There has been a spike in 2019 of targeted cyberattacks against Asia-based fund managers, especially those in a startup phase of business. Regulators worldwide, including the Securities and Futures Commission of Hong Kong, have issued guidelines for reducing and mitigating hacking risks. This post summarizes the practical measures that may be adopted to protect your firm against cyberattacks and the keys to successful crisis management in the event that an unauthorized data breach occurs. (more…)
On December 3, 2019, the five federal banking agencies1 issued a joint statement (the “Joint Statement”) regarding the use of alternative data for credit underwriting. The Agencies highlighted potential benefits that may arise from the use of alternative data, including the ability to make faster and more accurate credit determinations and the potential to provide credit at a lower rate or to individuals or small businesses that would otherwise be unable to access it. While the Agencies issued approving language regarding the use of certain types of alternative data, they also cautioned that the use of alternative data may have consumer protection implications, including fair lending, prohibitions against unfair, deceptive or abuse acts or practices and the Fair Credit Reporting Act.
On October 11, 2019, the leaders of the U.S. Commodity Futures Trading Commission (CFTC), the Financial Crimes Enforcement Network (FinCEN) and the U.S. Securities and Exchange Commission (SEC) (together, the Agencies) issued a joint statement highlighting the application of anti-money laundering and countering the financing of terrorism (AML/CFT) obligations under the Bank Secrecy Act (BSA) to persons engaged in activities involving digital assets (Joint Statement). On the same day, the SEC filed an emergency action to halt a digital asset distribution, citing BSA/AML concerns.1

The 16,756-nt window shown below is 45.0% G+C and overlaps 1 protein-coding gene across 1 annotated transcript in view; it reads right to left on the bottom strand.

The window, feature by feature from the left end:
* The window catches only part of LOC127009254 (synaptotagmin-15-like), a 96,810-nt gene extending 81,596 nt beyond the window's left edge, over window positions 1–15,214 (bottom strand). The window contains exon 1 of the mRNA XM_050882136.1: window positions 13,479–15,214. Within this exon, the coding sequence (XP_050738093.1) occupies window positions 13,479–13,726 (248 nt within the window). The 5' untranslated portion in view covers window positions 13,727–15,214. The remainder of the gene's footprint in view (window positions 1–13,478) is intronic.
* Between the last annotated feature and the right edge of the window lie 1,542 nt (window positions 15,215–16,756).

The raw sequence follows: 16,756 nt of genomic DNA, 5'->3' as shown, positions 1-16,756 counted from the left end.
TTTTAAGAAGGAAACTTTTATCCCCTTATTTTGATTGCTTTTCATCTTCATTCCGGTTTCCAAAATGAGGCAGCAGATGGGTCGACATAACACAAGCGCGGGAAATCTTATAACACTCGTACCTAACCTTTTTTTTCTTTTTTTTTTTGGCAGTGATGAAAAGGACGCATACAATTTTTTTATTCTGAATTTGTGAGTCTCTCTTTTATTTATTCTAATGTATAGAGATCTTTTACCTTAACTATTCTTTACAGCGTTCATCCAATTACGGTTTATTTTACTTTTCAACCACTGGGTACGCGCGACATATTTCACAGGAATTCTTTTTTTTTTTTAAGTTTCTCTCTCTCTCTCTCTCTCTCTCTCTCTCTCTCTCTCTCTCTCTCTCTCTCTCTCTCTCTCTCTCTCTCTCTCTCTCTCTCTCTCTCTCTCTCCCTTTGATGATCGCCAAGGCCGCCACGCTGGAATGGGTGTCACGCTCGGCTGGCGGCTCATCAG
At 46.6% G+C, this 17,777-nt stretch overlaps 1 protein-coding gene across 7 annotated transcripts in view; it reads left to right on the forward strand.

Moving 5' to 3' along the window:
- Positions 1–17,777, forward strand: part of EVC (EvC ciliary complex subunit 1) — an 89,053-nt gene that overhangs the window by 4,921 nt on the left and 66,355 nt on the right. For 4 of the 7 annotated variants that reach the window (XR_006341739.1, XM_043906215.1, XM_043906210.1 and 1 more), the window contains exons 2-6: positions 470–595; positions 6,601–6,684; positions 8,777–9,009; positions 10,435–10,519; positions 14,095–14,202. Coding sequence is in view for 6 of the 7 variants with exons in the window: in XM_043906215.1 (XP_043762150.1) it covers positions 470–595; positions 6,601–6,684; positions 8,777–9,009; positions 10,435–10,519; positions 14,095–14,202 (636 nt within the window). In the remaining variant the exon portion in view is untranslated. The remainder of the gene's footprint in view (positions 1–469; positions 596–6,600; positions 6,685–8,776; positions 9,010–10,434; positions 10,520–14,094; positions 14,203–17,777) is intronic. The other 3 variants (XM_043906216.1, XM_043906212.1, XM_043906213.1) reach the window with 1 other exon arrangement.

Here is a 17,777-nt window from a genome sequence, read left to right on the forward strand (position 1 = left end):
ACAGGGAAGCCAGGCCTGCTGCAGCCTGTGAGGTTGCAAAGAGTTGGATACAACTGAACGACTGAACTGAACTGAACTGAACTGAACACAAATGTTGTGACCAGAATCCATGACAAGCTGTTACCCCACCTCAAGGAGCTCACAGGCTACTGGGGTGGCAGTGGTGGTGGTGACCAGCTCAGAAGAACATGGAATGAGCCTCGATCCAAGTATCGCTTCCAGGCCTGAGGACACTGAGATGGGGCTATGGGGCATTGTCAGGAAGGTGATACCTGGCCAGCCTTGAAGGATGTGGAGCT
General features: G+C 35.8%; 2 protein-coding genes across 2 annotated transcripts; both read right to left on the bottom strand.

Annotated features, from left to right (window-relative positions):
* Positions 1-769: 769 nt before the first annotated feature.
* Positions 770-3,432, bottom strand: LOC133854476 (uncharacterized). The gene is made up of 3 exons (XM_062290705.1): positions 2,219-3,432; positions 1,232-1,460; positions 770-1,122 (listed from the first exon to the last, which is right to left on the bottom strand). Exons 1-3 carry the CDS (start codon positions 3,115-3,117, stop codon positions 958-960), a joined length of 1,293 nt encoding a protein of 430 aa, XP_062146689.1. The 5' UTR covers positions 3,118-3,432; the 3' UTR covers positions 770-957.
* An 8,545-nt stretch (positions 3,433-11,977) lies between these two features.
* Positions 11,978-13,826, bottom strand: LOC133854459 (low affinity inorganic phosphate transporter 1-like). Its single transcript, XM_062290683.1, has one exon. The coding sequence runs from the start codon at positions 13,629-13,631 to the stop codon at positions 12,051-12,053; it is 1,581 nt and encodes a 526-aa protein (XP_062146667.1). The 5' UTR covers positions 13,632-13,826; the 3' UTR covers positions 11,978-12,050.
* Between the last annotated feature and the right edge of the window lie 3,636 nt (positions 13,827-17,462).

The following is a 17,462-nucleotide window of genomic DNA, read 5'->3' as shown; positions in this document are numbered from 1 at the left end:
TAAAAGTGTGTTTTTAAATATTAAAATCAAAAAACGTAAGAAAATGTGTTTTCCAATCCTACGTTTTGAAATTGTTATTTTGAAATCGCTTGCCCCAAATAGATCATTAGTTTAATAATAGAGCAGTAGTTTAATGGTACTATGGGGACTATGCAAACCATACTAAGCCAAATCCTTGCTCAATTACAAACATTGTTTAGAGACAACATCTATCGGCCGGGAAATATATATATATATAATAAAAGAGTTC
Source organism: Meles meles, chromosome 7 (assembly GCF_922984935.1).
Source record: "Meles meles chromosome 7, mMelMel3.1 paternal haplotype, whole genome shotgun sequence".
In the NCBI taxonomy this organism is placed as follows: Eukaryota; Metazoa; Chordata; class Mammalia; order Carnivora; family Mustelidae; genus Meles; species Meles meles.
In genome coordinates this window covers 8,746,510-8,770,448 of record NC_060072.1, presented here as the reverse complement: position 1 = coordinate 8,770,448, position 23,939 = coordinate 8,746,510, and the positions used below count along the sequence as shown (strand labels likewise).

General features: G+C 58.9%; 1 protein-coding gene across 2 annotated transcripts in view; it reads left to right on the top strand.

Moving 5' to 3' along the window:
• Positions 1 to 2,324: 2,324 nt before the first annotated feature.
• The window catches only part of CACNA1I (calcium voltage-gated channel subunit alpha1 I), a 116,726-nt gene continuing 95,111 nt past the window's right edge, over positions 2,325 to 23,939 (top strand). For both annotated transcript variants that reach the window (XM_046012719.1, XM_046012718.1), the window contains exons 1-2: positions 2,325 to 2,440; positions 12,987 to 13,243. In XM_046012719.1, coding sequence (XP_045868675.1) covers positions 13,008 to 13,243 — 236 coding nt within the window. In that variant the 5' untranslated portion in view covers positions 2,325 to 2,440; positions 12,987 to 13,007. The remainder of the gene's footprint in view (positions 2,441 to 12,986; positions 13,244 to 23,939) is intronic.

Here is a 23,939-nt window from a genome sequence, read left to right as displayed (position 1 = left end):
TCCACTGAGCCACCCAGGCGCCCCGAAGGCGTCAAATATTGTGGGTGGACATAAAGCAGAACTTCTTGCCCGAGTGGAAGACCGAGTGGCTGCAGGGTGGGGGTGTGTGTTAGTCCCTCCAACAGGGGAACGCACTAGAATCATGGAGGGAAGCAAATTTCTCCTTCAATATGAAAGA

With less than three months to go before amendments to California’s far reaching data privacy law need to be signed into law, the CCPA landscape may be changing yet again, as several amendments debated in the state Senate Judiciary Committee on July 9th underwent significant modifications. Eight proposed CCPA amendments were on the committee’s agenda, and several were hotly debated in an hours-long session that extended late into the night. In the end, two of the bills had substantive modifications, another was stalled, one was defeated, and the rest made it out of the committee, with limited changes. Here we summarize the highlights.
Data aggregators and fintech providers are now offering services that let consumers manage their finances using information from multiple accounts at multiple financial institutions. This kind of consumer data access raises serious questions about the relationship between financial institutions and consumer-designated third parties. This webinar will cover the risks that come with consumer-permissioned information sharing, current gaps and solutions in the existing legal framework to address these risks and issues that can be addressed contractually between various stakeholders.